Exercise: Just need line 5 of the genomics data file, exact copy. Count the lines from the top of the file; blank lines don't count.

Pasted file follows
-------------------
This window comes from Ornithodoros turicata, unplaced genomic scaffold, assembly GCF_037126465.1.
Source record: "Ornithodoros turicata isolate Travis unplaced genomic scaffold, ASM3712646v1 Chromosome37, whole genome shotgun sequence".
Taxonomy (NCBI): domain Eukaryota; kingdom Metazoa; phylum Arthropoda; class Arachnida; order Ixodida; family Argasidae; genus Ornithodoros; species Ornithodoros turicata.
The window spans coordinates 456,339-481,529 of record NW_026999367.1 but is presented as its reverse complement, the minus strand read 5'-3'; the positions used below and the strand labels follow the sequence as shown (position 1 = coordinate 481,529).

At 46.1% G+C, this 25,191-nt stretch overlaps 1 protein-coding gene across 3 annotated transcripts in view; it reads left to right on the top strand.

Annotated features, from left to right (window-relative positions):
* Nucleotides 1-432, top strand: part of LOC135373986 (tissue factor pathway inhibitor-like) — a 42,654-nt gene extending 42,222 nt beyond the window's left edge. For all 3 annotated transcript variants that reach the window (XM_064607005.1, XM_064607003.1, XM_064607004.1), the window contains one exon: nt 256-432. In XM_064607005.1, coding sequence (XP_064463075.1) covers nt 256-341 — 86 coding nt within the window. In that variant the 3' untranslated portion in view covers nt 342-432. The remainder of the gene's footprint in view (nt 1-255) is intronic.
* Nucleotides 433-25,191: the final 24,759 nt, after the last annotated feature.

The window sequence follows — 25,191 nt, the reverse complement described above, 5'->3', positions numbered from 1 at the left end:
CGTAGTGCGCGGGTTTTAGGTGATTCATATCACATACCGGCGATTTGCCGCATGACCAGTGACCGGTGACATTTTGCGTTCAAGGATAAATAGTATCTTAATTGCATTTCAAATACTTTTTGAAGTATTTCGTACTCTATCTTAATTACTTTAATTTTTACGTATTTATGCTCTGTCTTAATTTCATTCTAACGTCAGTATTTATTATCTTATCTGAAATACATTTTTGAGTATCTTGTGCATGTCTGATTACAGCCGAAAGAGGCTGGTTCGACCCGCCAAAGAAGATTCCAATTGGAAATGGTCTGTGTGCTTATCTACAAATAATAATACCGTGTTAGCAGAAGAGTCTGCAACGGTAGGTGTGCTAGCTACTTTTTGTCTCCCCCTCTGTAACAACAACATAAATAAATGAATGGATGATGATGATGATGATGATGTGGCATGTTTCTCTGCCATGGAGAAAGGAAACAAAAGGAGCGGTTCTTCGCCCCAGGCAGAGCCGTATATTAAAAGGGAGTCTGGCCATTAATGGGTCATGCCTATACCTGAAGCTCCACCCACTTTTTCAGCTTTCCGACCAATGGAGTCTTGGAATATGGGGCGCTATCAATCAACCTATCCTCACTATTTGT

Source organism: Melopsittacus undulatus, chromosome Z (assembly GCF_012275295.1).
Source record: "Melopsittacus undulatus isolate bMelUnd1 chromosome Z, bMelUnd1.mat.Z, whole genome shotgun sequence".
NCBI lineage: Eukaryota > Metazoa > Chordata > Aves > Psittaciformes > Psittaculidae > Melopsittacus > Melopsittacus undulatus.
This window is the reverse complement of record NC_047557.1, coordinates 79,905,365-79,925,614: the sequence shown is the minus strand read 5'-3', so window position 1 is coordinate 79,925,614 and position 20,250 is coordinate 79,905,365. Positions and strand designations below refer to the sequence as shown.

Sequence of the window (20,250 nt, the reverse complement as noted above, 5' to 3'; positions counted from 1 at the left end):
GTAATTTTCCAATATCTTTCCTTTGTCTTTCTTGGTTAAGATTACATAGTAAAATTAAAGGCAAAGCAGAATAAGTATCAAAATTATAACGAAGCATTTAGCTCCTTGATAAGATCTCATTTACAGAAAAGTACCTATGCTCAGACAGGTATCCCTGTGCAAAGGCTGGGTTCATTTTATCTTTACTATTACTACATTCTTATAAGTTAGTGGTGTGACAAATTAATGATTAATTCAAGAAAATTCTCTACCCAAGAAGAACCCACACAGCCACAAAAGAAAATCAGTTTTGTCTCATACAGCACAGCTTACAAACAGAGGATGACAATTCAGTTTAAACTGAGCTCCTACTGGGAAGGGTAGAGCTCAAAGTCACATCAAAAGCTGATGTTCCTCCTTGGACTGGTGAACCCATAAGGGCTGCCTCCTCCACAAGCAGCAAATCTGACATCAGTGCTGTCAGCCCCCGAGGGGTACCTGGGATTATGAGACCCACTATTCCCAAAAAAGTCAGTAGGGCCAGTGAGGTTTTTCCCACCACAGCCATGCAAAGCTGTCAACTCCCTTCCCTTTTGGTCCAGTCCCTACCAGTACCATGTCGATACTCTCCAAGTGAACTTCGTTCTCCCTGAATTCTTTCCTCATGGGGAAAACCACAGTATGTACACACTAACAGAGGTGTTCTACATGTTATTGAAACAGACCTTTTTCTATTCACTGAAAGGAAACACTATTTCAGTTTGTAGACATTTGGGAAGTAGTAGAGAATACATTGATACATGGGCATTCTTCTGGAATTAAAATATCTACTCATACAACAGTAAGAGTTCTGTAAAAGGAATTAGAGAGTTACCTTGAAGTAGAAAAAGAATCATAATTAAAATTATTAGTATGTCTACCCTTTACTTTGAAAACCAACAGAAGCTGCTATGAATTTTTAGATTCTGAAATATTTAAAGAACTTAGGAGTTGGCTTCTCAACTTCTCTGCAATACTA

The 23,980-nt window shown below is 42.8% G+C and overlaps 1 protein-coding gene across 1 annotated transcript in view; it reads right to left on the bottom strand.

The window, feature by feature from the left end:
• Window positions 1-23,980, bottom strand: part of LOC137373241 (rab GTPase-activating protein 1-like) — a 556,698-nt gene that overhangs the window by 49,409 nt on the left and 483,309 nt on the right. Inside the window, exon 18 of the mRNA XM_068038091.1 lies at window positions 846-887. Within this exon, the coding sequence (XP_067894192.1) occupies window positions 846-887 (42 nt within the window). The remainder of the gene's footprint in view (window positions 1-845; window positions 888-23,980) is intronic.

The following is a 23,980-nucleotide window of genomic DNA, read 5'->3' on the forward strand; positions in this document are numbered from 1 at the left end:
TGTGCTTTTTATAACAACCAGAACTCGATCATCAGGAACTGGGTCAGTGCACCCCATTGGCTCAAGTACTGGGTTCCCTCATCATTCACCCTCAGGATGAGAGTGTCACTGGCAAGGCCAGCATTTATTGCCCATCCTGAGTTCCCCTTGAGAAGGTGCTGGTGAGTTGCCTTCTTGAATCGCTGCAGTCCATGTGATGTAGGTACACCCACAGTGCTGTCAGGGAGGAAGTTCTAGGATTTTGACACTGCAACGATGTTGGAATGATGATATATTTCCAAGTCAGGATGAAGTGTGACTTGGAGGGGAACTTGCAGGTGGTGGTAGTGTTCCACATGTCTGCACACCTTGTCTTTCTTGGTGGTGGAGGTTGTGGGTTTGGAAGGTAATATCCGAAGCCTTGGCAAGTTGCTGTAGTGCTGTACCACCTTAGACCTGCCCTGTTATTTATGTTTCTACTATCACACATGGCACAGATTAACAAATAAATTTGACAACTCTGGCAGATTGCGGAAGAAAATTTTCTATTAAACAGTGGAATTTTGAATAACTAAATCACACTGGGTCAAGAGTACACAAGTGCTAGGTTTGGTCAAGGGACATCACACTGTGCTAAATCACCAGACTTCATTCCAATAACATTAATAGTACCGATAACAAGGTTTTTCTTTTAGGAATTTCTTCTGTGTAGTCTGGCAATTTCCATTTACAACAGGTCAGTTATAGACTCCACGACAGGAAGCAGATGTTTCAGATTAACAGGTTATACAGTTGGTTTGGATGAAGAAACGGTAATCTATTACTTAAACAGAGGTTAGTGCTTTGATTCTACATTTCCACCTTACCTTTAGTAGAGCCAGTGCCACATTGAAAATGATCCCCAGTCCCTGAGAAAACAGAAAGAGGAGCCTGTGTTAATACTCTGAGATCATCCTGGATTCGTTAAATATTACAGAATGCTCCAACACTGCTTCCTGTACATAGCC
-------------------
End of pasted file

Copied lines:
At 46.1% G+C, this 25,191-nt stretch overlaps 1 protein-coding gene across 3 annotated transcripts in view; it reads left to right on the top strand.